Two years ago, the West liberated Iraq. But yesterday, the Iraqis liberated themselves.


The latest indicators suggest a turnout of something like 60 percent. We’ll have to wait for precise numbers and ethnic/regional breakdowns. But if I stick to my pre-election criteria for success, this election blows it away: “45 percent turnout for Kurds and Shia, 25 percent turnout for the Sunnis, under 200 murdered.” Even my more optimistic predictions of a while back do not look so out of bounds. But the numbers don’t account for the psychological impact. There is no disguising that this is a huge victory for the Iraqi people – and, despite everything, for Bush and Blair. Yes, we shouldn’t get carried away. We don’t know yet who was elected, or what they’ll do, or how they’ll be more successful at controlling the insurgency. There are many questions ahead. And I don’t mean to minimize them. But I’m struck by some of the paradoxes of all this. We’re too close to events to see them clearly. But the timing of this strikes me as fortuitous. Why? Because by the time of the elections, the insurgents had been able to show themselves as a real threat to the democratic experiment and to reveal their true colors – enemies of democracy, Jihadist fanatics and Baathist thugs. The election was in part a referendum on these forces. And they lost – big time. Their entire credibility as somehow representing a genuine nationalist resistance has been scotched. If the election had happened earlier – say a year sooner – it might not have registered the same impact, because the insurgency would not have been so strong or so defined. Failure and success are not always binary in history, or mutually exclusive. Sometimes early success – like the liberating war – can aggravate the problems of an occupation. And sometimes failure – like losing control of security across whole swathes of the country – can lead to unexpected success. These are my provisional thoughts (sorry, Mickey). And they may be infused with a certain euphoria (sorry, again). But providence does seem to be at work in these events. Miracles do happen. One just did.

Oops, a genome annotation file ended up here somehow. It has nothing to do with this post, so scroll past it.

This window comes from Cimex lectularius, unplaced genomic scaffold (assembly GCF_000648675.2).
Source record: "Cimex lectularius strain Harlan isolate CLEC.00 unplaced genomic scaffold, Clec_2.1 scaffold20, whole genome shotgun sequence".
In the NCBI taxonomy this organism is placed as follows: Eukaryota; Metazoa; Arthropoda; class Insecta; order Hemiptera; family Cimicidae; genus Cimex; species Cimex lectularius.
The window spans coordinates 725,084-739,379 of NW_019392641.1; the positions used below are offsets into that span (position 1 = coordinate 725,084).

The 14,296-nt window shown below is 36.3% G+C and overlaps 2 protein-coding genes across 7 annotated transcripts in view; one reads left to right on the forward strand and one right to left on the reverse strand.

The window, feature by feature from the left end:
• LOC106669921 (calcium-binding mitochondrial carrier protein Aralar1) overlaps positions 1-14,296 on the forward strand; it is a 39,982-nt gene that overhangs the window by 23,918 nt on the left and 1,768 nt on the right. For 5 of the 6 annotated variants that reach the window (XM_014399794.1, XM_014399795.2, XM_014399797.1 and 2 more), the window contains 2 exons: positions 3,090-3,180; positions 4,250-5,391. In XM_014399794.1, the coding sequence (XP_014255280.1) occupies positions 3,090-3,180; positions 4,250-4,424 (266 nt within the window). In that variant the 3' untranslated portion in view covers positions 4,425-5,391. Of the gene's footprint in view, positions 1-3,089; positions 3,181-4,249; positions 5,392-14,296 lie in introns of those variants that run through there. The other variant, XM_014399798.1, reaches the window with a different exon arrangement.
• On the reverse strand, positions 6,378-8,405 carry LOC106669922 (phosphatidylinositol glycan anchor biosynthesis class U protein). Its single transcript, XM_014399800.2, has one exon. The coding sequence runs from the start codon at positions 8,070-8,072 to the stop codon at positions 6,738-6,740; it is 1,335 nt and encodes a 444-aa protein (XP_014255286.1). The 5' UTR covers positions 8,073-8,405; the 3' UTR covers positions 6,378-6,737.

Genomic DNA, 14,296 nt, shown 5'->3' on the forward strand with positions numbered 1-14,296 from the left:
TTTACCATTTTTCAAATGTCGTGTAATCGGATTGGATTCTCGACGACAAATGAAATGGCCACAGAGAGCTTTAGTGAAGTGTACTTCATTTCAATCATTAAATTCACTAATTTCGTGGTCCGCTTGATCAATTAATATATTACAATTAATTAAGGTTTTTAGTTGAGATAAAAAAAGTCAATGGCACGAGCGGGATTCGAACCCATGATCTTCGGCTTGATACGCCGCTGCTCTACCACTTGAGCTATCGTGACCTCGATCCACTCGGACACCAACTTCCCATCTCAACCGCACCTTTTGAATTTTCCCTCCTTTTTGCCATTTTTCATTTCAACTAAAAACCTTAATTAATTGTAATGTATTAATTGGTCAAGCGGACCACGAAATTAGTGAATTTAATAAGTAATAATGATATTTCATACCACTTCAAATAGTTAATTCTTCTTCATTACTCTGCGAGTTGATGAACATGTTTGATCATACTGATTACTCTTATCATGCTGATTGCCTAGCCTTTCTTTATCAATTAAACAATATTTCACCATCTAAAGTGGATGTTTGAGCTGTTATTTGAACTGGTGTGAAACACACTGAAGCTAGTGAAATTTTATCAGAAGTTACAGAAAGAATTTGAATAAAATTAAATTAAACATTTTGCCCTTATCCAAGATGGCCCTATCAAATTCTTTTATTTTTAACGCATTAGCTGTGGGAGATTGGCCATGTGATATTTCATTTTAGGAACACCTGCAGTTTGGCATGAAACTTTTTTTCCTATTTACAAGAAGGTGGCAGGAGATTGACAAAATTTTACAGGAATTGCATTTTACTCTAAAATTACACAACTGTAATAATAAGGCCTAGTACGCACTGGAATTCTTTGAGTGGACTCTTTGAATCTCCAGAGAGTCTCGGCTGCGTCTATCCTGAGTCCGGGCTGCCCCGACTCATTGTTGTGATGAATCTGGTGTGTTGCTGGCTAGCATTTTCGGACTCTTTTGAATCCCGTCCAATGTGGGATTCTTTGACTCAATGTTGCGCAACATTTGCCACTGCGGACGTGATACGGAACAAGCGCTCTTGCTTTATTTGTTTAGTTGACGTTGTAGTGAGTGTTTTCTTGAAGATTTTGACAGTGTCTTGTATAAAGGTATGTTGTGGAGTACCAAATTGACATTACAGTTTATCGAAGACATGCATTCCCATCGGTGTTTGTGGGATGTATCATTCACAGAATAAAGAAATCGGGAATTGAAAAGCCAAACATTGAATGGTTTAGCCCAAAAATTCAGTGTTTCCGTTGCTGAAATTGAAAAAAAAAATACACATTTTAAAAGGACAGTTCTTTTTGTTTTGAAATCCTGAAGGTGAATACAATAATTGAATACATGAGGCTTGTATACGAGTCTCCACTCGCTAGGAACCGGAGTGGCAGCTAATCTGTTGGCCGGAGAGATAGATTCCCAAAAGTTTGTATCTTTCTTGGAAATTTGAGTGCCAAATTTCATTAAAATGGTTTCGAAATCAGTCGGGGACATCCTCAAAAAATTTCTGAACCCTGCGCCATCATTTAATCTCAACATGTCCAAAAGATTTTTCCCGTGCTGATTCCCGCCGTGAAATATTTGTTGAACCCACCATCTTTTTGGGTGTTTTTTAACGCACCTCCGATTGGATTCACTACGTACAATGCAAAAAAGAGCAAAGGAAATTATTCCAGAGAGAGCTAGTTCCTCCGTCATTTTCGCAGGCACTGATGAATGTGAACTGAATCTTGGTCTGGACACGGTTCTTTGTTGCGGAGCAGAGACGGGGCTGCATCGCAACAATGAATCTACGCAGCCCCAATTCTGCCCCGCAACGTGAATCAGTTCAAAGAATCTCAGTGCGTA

THE IMAGES: The pictures are extraordinary. Don’t miss the slideshows in the Washington Post and NYT this morning. The images of women especially moved me – because of what this election represents for the future of women’s dignity and equality in the Middle East. Then the general merriment all round. Even from this distance, it appears that Iraqis were celebrating their common citizenship, a moment when their civic and national space just got larger. Look at these photos and re-read the president’s Inaugural. This is real. Freedom is advancing. Out of chaos and fear. Maybe it took staring into the abyss to bring Iraq back from a form of hell.

CAN WE HOPE? My <a href = http

//www.timesonline.co.uk/article/0,,2088-1462071,00.html target = _blank>column in yesterday’s Sunday Times of London.

TWO NEW PIECES: Defending Hillary Clinton on abortion and Larry Summers on women.

“I’M JUST APPALLED …”: Juan Cole vents on the Iraq elections.

WHY THE RIGHT WON’T CONCEDE ERROR: Here’s an email that says that the right’s failure to acknowledge specific errors in Iraq is directly connected to the left’s visceral hostility to Bush:

I am utterly convinced to the point of certainty that the ‘failure of the people on the right to see the serious problems in the way we’ve administered the occupation’ was based on not wanting to give into the left’s countless methods to undermine the success of a George Bush-led anything. They will take a contrarian position no matter what the topic. They will lie and distort their own past stated positions, The ends justify the means, and all. The same people who claim to have been for the Afghanistan action in order to justify their exceptional opposition to the Iraq action were, for the most part, against Afghanistan. They lie with ease; they don’t want us to win anything; they want America to be publicly chastened, especially by our European intellectual ‘superiors’. Conceding anything to this crowd, right or wrong, feels like it will lead to giving them something they don’t deserve, the higher ground, and, worse, carte blanche to take us back to a pre-911 ostrich-like security strategy. We know things aren’t going perfect. But we never expected that standard in the first place.

That may well be empirically true. But it’s depressing nonetheless.